Legendary Producer Arif Mardin Dies
Arif Mardin, the legendary producer/arranger whose career spanned landmark recordings from Aretha Franklin to the Bee Gees to Norah Jones, died yesterday (June 25) in New York. Mardin was 74 and had bArif Mardin, the legendary producer/arranger whose career spanned landmark recordings from Aretha Franklin to the Bee Gees to Norah Jones, died yesterday (June 25) in New York. Mardin was 74 and had been suffering from pancreatic cancer for about a year.
Born in 1932 into a prominent family in Istanbul, Mardin attended the London School of Economics, but it was a lucky meeting in 1956 in Turkey with Dizzy Gillespie and Quincy Jones that lead to his decision to attend the Berklee School of Music in Boston. He graduated from Berklee in 1961 and Nesuhi Ertegun, a fellow Turk whom he met at the Newport Jazz Festival, brought him to Atlantic Records two years later.
At Atlantic, Mardin took his lessons about engineering and producing from a team of in-house giants that included Ahmet Ertegun, Jerry Wexler and Tom Dowd. Mardin originally wanted to be a big-band arranger, but he caught the pop bug in 1965, while co-producing the Rascals with Dowd. In the coming decades, he produced hits for a remarkable array of Atlantic artists, including Franklin, Average White Band, Phil Collins, Hall & Oates, Roberta Flack, Brook Benton and Dusty Springfield.
In the mid-'70s, Mardin helped the Bee Gees redefine their sound and revive their career with the album "Main Course," which included the No. 1 hit "Jive Talkin'."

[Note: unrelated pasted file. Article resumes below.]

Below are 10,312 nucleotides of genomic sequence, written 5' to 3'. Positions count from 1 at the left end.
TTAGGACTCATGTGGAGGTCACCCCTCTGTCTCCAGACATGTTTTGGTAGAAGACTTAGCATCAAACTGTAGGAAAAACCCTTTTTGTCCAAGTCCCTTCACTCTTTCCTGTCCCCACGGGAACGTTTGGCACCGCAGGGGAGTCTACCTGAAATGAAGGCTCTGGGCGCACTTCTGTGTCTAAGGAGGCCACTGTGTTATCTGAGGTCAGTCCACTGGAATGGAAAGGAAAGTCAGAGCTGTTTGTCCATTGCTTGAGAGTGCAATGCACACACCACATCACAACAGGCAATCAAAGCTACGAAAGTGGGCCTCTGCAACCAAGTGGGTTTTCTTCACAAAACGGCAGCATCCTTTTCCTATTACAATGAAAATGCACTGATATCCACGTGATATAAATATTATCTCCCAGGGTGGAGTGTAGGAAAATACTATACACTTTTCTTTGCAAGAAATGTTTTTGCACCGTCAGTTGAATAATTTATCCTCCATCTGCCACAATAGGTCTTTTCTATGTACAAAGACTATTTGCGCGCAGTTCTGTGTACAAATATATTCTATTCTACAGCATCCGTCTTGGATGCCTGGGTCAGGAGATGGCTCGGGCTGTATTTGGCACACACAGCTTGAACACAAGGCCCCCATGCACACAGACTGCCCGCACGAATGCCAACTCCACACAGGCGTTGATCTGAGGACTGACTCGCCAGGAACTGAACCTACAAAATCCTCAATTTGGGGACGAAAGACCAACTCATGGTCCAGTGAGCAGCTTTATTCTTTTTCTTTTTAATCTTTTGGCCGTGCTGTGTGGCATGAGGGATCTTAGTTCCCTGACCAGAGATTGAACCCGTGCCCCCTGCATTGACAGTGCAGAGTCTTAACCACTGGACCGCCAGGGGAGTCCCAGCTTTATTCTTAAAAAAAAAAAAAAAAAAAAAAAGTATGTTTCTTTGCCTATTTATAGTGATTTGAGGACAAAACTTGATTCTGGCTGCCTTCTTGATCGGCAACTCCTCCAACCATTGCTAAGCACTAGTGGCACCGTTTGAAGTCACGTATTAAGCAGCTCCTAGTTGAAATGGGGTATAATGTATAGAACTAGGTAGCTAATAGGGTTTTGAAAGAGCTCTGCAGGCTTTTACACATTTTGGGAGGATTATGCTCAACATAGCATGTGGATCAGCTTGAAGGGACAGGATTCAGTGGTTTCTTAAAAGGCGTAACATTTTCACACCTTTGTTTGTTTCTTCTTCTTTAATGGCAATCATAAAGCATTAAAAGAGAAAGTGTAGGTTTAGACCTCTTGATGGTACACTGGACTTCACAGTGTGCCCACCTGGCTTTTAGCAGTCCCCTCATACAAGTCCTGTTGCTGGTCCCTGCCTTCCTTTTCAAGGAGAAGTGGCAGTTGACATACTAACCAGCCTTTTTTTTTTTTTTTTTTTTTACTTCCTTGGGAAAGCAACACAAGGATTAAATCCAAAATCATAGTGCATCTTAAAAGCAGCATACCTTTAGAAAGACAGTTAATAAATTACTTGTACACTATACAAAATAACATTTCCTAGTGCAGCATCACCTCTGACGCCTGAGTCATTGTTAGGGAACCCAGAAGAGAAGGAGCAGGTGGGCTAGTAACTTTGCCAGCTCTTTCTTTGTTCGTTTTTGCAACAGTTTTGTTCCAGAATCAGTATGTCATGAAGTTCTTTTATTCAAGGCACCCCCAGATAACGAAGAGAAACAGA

Mardin showed great diversity, with successes ranging from Bette Midler's sweeping ballads "From a Distance" and "Wind Beneath My Wings" to Chaka Khan's funky "I Feel For You." He also produced memorable folk albums for John Prine, jazz albums for Eddie Harris, Herbie Mann and Charles Lloyd and country sets for Willie Nelson.
Mardin remained at Atlantic until 2001, rising to senior VP. Shortly after retiring from the label, he re-emerged as co-VP/GM of EMI's revived Manhattan label under Blue Note chief Bruce Lundvall. It was at EMI that Mardin put the final crescendo on his career, co-producing Norah Jones' breakthrough Blue Note album "Come Away With Me."
"Come Away With Me" won Grammys for album of the year and record of the year in 2003 and earned Mardin producer of the year honors. He also produced Jones' "Feels Like Home," which sold 1.02 million units in its debut week in February 2004.
According to his official biography, Mardin collected close to 60 gold or platinum albums and won 12 Grammy Awards. In 1990, he was inducted into the Recording Academy's Hall of Fame.
Mardin is survived by his wife Latife; son Joe, a producer; and daughters Julie and Nazan Joffre. His funeral will be in Istanbul, with a U.S. memorial service to be held in the fall.